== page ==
- SPIN Rating:7 of 10
Label: Drag City
Seeing Warren Ellis play live with Nick Cave's now-defunct garage-rock monstrosity Grinderman — at one gloriously manic point, Cave would throw Ellis to the ground in a moment of pure rock fury — was to see Rasputin hurled across the stage by the Czar himself. In recent years, Cave's closest musical collaborator and a part of the man's particular empire of Bad Seeds since 1995, Ellis was the power behind the Grinderman project, the ovoid loops from his violin or electric "Mandocaster" mandolin the cornerstone upon which the group built its Church of Middle-Aged Horniness.
It's tough not to recall his contribution (and mourn Grinderman's passing) when considering Toward the Low Sun, the eighth album in 19 years from Ellis' primary outfit, the instrumental trio Dirty Three, which also stars restrained guitarist Mick Turner and eight-armed drummer Jim White. It's been seven years since their last album, the somewhat exhausting sprawl of Cinder, which featured shorter songs, but 70 minutes of them, with guest vocals from Chan Marshall and Sally Timms. Such guests suggested a frustration with the Dirty Three aesthetic more than a real interest in expanding it. The record wasn't quite a failure, but it was the weakest in an exceptionally strong catalog (the unfamiliar should start with stunning mid-'90s albums Horse Stories and Ocean Songs, after hiding the knives and grabbing the tissues). A break was clearly needed.
Since then, Ellis has doubled down on his second career as Cave's chief collaborator and onstage foil, Turner has focused on painting (his art adorns most of the Three's album covers), and White has become a go-to drummer for such luminaries as PJ Harvey and Will Oldham. But now they're reunited, stripping back and returning to first purposes. With no lyrics to hem in the songs' meanings, the band's blend of emotional impressionism and musical expressionism has reemerged.
Toward the Low Sun is what the Dirty Three do best: enigmatic instrumentals that redefine the notions of power in a power trio, a three-headed beast that trades off thoughts with nuance and grace, like a Cerebus dancing a waltz, then knocking back a beer at the bar. You can hear Ellis' aggressive, Grinderman scrape and buzz all over opener "Furnace Skies," one of their all-time best songs. A low-end, quick-fire distorto-loop and heaving organ bump up against White's frantic, free-jazz drumming, with Ellis's violin soaring through the maelstrom. It's a thunderously assertive gesture, recalling both Albert Ayler's fondness for turning European folk melodies into soulful chaos and the mental static you live with after getting dumped, losing a job, or bearing the burden when that test result comes back positive.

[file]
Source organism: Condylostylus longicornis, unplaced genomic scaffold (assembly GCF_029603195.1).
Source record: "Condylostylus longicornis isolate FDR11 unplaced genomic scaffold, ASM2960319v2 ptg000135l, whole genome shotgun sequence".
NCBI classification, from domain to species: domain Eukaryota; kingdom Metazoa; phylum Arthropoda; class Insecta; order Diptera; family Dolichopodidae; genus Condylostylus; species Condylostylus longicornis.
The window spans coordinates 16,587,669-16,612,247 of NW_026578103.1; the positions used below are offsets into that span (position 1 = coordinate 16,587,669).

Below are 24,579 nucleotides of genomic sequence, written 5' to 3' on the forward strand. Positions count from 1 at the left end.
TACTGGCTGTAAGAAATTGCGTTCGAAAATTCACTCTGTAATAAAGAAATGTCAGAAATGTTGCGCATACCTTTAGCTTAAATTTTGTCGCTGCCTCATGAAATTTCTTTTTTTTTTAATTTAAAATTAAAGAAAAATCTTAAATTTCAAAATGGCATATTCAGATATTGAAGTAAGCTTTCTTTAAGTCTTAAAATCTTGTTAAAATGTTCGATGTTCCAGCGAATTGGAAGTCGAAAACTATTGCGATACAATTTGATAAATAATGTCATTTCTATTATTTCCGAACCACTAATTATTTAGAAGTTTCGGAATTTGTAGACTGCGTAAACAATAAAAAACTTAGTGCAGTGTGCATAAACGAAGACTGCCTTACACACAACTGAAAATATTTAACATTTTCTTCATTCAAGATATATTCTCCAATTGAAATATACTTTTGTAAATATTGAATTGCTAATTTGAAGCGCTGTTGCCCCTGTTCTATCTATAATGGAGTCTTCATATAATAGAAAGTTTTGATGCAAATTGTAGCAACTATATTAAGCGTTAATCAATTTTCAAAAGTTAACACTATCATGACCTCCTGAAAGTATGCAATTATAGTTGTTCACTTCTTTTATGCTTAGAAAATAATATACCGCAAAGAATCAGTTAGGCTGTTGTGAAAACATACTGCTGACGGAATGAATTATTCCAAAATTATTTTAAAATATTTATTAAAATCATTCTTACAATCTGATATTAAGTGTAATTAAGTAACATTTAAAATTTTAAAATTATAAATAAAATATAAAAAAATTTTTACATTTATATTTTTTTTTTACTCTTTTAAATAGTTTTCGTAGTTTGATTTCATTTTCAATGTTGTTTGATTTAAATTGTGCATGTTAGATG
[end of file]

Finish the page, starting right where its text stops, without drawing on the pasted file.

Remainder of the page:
Ellis has also done a fair amount of soundtrack work, and his ability to sketch stories sans lyrics has gotten better with time. On some songs here, any instrument other than the core three takes on an almost narrative role, the POV character among familiar elements. "Sometimes I Forget You've Gone" blends dark-eyed piano chords with skittering drums and eventual guitar; in "Moon on the Land," the acoustic guitar seems the odd man out, while a dialogue between Ellis' violin melody and the strummed chords opens up, rays of light between the clouds.
This material isn't improvised — the parts are clearly worked out — but there is a feeling that must be captured, even if it can't be named completely, if the song is to work. On "The Pier," all the instruments but the the violin vanish, Ellis' melody driving the story; Turner's muted fingerpicking dominates "Rain Song." And "That Was Was" brings the noise back with a howl of amp feedback, a reassertion of the trio's collective strength before the twin ballads "Ashen Snow" (with meditative piano interlacing with a wind instrument and a gentle melody) and "You Greet Her Ghost" (Ellis' violin recalling earlier melodies, providing a solid coda).
Like a rocks glass full of tequila, the Dirty Three aren't really an everyday listen — if you think they are, you should probably consult a physician, like, now. But in the right moment, there's nothing quite like this Rasputin and his brothers in arms.